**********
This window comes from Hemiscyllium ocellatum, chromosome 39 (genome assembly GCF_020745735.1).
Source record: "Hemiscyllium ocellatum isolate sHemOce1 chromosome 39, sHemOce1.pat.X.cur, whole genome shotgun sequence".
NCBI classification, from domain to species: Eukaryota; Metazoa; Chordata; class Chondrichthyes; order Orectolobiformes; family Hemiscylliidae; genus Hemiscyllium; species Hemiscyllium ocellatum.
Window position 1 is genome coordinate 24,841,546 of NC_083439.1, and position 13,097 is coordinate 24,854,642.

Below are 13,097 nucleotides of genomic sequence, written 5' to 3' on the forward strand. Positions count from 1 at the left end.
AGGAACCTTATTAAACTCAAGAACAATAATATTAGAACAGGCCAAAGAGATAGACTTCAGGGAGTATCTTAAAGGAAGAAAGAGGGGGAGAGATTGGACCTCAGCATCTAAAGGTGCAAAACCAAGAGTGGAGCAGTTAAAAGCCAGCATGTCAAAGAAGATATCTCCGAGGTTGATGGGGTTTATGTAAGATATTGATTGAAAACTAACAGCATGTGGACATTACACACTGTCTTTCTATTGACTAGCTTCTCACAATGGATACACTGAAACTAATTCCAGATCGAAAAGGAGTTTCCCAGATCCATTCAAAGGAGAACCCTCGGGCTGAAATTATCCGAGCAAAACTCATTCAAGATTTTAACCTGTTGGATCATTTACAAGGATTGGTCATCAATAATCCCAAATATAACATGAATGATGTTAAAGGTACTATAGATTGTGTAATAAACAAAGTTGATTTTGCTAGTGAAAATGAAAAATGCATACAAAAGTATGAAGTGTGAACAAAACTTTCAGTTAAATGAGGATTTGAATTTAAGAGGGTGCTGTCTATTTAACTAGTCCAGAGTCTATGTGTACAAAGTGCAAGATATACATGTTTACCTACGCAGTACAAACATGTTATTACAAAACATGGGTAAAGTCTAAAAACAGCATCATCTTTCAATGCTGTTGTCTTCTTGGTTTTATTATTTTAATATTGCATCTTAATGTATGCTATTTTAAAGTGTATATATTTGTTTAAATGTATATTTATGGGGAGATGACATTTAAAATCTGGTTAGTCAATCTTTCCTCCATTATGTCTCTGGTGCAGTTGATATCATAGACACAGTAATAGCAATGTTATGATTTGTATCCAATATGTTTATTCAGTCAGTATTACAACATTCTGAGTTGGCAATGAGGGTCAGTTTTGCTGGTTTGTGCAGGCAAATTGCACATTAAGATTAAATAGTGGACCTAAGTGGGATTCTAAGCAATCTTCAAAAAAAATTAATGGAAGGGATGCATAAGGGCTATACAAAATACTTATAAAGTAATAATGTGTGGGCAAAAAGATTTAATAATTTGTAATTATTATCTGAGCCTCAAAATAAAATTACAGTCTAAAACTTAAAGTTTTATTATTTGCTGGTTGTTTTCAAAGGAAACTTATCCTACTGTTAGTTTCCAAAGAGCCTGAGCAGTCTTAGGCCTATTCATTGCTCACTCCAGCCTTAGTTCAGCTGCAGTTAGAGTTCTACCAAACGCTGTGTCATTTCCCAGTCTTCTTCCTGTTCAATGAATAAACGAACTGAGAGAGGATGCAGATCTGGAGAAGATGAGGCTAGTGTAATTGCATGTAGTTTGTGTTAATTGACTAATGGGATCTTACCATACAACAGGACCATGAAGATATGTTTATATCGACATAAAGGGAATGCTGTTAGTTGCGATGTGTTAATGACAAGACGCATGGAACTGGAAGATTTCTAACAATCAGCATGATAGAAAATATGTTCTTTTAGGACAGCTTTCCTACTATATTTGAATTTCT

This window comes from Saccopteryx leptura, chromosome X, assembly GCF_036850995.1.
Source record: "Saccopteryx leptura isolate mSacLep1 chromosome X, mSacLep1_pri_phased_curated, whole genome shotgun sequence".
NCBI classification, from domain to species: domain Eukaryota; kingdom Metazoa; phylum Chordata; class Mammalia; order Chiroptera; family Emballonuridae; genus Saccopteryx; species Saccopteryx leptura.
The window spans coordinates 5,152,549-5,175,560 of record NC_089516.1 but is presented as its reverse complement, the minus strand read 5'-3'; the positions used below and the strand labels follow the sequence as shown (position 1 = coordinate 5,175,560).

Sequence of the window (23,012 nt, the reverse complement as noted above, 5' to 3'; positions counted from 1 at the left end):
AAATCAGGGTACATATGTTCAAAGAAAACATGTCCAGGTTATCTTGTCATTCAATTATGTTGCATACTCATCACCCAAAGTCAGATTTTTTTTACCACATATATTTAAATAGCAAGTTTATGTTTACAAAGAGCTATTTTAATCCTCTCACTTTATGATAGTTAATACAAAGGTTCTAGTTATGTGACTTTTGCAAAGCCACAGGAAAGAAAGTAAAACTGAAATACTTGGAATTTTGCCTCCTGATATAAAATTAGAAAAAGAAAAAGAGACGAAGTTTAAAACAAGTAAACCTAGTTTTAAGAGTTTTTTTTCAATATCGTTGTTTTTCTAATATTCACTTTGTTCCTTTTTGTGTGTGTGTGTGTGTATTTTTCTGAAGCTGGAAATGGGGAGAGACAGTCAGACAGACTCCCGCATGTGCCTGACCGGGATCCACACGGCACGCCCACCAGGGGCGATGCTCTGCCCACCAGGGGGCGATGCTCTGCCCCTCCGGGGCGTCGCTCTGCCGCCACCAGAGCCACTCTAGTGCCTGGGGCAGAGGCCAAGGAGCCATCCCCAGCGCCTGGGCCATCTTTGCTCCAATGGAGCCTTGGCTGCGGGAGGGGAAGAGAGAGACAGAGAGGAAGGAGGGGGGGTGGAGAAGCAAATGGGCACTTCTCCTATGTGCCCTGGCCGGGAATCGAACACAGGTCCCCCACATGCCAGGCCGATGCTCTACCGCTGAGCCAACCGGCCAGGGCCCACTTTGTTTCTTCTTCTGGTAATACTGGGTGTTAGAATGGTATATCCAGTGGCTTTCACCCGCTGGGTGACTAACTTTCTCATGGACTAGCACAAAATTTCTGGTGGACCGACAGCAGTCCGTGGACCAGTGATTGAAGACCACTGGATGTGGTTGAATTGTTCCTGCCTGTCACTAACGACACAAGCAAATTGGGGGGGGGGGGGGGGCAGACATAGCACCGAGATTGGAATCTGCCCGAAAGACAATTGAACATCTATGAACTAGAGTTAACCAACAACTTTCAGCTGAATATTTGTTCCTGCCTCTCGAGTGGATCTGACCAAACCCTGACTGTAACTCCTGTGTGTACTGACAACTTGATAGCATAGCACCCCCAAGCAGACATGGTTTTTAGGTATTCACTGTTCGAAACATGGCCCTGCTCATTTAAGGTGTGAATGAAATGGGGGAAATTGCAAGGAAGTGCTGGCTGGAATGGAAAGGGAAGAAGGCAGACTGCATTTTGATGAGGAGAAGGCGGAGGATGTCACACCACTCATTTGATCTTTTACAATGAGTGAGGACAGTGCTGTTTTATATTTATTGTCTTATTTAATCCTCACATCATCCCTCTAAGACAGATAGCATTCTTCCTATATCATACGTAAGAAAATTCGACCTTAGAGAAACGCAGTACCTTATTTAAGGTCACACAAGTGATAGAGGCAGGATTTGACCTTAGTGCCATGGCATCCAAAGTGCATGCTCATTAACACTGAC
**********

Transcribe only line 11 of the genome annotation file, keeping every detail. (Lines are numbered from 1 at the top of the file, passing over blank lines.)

Sequence of the window (23,012 nt, the reverse complement as noted above, 5' to 3'; positions counted from 1 at the left end):